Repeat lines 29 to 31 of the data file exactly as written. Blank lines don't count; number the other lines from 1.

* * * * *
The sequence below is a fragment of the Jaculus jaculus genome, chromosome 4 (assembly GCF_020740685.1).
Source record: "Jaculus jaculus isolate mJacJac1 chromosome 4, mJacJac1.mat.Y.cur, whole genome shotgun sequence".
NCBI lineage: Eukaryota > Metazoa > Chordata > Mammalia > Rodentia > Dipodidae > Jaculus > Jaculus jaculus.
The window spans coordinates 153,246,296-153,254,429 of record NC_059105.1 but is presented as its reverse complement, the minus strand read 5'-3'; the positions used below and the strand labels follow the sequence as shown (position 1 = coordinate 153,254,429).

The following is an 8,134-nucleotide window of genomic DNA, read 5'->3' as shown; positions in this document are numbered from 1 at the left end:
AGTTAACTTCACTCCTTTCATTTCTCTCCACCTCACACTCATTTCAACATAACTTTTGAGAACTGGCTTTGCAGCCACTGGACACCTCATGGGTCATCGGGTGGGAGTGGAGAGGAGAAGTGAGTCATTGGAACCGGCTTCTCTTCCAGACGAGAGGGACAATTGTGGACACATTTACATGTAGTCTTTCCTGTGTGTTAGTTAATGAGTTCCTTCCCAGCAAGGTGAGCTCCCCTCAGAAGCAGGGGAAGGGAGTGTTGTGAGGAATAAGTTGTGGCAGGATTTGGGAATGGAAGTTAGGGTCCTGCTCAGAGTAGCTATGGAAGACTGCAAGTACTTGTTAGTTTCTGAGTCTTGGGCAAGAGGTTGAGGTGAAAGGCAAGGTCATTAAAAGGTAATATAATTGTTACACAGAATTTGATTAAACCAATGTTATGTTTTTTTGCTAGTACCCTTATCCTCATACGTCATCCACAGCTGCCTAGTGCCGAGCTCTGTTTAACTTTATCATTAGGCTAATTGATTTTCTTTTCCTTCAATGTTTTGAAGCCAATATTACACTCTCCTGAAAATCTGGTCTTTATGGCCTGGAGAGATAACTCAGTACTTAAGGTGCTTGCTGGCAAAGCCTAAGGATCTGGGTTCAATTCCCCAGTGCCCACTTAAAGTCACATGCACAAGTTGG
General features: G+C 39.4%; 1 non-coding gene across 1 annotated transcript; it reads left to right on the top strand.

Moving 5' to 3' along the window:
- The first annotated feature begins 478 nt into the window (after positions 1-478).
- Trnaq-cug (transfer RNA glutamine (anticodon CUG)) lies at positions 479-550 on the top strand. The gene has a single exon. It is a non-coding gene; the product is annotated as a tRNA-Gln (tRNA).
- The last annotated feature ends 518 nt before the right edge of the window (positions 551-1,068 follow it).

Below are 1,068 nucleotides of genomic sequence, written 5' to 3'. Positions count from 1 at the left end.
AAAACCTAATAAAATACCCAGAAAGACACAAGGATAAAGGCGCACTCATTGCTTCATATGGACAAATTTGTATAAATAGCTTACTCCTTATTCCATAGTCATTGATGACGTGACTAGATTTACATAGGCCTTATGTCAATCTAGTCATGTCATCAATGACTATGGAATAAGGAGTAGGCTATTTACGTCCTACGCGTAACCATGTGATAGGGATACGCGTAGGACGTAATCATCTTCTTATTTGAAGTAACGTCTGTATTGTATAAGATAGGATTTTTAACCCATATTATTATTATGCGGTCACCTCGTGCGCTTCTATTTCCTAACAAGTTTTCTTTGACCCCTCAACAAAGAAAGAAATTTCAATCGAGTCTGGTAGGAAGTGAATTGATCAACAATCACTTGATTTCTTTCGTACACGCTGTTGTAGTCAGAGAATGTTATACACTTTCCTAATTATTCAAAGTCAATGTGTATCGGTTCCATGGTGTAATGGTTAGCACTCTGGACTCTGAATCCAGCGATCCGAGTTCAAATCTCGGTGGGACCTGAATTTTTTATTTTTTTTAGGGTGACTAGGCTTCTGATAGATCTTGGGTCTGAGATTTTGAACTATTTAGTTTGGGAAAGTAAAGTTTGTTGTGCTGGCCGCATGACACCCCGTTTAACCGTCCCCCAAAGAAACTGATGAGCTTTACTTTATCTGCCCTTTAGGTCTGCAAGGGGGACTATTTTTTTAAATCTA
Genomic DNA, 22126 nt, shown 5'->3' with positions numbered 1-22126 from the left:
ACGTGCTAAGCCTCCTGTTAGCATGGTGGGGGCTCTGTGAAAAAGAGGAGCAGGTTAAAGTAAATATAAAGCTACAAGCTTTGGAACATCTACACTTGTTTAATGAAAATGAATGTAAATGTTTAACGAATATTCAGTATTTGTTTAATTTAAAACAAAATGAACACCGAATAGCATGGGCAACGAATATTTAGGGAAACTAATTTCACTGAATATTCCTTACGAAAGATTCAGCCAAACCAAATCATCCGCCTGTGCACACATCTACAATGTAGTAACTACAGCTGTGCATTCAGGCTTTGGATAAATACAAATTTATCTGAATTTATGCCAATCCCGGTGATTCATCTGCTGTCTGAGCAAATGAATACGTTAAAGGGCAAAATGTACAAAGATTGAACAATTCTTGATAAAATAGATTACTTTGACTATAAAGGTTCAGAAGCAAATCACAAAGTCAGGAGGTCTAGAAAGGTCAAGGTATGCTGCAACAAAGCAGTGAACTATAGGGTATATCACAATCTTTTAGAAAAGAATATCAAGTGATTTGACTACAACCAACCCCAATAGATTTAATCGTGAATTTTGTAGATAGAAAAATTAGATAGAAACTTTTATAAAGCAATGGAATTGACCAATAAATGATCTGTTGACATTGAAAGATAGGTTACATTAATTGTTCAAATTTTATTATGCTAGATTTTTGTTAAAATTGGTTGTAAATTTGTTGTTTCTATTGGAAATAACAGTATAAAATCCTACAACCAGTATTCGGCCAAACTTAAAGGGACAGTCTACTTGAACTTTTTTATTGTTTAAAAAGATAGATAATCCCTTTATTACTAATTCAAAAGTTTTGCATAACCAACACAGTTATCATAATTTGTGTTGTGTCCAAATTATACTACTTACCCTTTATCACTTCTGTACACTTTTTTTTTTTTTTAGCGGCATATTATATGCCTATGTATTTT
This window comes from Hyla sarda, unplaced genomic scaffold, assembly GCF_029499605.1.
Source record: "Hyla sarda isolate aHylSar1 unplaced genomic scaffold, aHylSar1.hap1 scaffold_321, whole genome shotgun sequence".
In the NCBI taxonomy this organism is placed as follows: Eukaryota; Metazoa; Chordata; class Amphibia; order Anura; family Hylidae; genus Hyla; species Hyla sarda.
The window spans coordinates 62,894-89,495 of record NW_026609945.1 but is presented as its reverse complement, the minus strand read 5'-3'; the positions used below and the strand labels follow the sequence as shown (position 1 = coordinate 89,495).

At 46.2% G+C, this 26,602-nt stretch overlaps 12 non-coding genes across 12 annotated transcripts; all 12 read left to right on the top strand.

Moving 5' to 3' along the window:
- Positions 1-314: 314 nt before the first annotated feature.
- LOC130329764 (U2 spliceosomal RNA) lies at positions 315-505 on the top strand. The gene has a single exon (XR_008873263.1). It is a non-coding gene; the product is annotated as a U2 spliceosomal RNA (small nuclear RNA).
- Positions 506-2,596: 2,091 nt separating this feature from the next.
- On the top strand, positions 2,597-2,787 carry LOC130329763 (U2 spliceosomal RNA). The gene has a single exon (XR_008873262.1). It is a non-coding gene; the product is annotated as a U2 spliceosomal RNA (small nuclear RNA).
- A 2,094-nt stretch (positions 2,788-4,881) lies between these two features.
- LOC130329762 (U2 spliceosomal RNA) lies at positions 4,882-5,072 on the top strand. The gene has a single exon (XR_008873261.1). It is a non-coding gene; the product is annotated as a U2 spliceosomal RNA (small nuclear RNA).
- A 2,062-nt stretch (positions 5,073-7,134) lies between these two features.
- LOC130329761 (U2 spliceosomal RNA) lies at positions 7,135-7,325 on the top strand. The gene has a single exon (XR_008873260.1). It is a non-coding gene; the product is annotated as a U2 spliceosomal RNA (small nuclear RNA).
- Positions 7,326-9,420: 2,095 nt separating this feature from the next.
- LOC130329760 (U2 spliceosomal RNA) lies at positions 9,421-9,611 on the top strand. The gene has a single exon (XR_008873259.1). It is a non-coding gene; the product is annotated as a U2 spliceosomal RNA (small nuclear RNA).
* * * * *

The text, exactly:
- LOC130329761 (U2 spliceosomal RNA) lies at positions 7,135-7,325 on the top strand. The gene has a single exon (XR_008873260.1). It is a non-coding gene; the product is annotated as a U2 spliceosomal RNA (small nuclear RNA).
- Positions 7,326-9,420: 2,095 nt separating this feature from the next.
- LOC130329760 (U2 spliceosomal RNA) lies at positions 9,421-9,611 on the top strand. The gene has a single exon (XR_008873259.1). It is a non-coding gene; the product is annotated as a U2 spliceosomal RNA (small nuclear RNA).